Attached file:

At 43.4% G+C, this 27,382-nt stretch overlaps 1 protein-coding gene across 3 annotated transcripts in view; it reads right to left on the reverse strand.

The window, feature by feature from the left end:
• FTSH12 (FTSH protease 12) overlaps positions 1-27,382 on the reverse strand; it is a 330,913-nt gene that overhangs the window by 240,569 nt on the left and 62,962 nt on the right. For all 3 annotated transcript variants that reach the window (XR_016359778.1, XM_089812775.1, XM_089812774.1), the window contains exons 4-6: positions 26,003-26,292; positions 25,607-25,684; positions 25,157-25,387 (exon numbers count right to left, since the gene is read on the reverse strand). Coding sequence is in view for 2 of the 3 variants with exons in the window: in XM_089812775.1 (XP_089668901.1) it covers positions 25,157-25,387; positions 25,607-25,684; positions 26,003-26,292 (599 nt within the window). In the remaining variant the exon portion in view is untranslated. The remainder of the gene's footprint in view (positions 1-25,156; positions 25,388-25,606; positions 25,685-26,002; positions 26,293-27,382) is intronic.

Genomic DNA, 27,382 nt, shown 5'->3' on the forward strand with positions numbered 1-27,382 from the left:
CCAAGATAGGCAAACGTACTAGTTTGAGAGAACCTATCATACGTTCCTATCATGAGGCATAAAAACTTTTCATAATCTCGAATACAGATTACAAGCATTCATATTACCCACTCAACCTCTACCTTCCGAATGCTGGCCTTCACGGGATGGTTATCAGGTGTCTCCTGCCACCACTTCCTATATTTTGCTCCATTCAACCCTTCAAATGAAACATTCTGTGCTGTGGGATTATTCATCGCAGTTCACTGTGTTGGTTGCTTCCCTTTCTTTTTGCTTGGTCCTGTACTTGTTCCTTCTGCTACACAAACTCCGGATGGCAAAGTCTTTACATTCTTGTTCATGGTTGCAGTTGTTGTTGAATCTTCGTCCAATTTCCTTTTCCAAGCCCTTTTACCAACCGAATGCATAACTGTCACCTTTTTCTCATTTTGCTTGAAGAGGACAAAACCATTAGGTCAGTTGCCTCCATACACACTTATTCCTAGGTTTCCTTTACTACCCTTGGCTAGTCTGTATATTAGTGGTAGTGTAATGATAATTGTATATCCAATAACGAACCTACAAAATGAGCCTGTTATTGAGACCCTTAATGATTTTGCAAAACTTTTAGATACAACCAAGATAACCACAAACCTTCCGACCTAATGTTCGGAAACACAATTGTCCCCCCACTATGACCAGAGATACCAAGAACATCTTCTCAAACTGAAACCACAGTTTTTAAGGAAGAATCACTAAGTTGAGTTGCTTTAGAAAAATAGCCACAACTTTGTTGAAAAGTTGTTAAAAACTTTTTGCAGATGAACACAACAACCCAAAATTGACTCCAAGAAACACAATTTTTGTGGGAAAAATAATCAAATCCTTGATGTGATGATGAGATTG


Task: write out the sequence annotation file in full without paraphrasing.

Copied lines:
At 43.4% G+C, this 27,382-nt stretch overlaps 1 protein-coding gene across 3 annotated transcripts in view; it reads right to left on the reverse strand.

The window, feature by feature from the left end:
• FTSH12 (FTSH protease 12) overlaps positions 1-27,382 on the reverse strand; it is a 330,913-nt gene that overhangs the window by 240,569 nt on the left and 62,962 nt on the right. For all 3 annotated transcript variants that reach the window (XR_016359778.1, XM_089812775.1, XM_089812774.1), the window contains exons 4-6: positions 26,003-26,292; positions 25,607-25,684; positions 25,157-25,387 (exon numbers count right to left, since the gene is read on the reverse strand). Coding sequence is in view for 2 of the 3 variants with exons in the window: in XM_089812775.1 (XP_089668901.1) it covers positions 25,157-25,387; positions 25,607-25,684; positions 26,003-26,292 (599 nt within the window). In the remaining variant the exon portion in view is untranslated. The remainder of the gene's footprint in view (positions 1-25,156; positions 25,388-25,606; positions 25,685-26,002; positions 26,293-27,382) is intronic.

Genomic DNA, 27,382 nt, shown 5'->3' on the forward strand with positions numbered 1-27,382 from the left:
CCAAGATAGGCAAACGTACTAGTTTGAGAGAACCTATCATACGTTCCTATCATGAGGCATAAAAACTTTTCATAATCTCGAATACAGATTACAAGCATTCATATTACCCACTCAACCTCTACCTTCCGAATGCTGGCCTTCACGGGATGGTTATCAGGTGTCTCCTGCCACCACTTCCTATATTTTGCTCCATTCAACCCTTCAAATGAAACATTCTGTGCTGTGGGATTATTCATCGCAGTTCACTGTGTTGGTTGCTTCCCTTTCTTTTTGCTTGGTCCTGTACTTGTTCCTTCTGCTACACAAACTCCGGATGGCAAAGTCTTTACATTCTTGTTCATGGTTGCAGTTGTTGTTGAATCTTCGTCCAATTTCCTTTTCCAAGCCCTTTTACCAACCGAATGCATAACTGTCACCTTTTTCTCATTTTGCTTGAAGAGGACAAAACCATTAGGTCAGTTGCCTCCATACACACTTATTCCTAGGTTTCCTTTACTACCCTTGGCTAGTCTGTATATTAGTGGTAGTGTAATGATAATTGTATATCCAATAACGAACCTACAAAATGAGCCTGTTATTGAGACCCTTAATGATTTTGCAAAACTTTTAGATACAACCAAGATAACCACAAACCTTCCGACCTAATGTTCGGAAACACAATTGTCCCCCCACTATGACCAGAGATACCAAGAACATCTTCTCAAACTGAAACCACAGTTTTTAAGGAAGAATCACTAAGTTGAGTTGCTTTAGAAAAATAGCCACAACTTTGTTGAAAAGTTGTTAAAAACTTTTTGCAGATGAACACAACAACCCAAAATTGACTCCAAGAAACACAATTTTTGTGGGAAAAATAATCAAATCCTTGATGTGATGATGAGATTG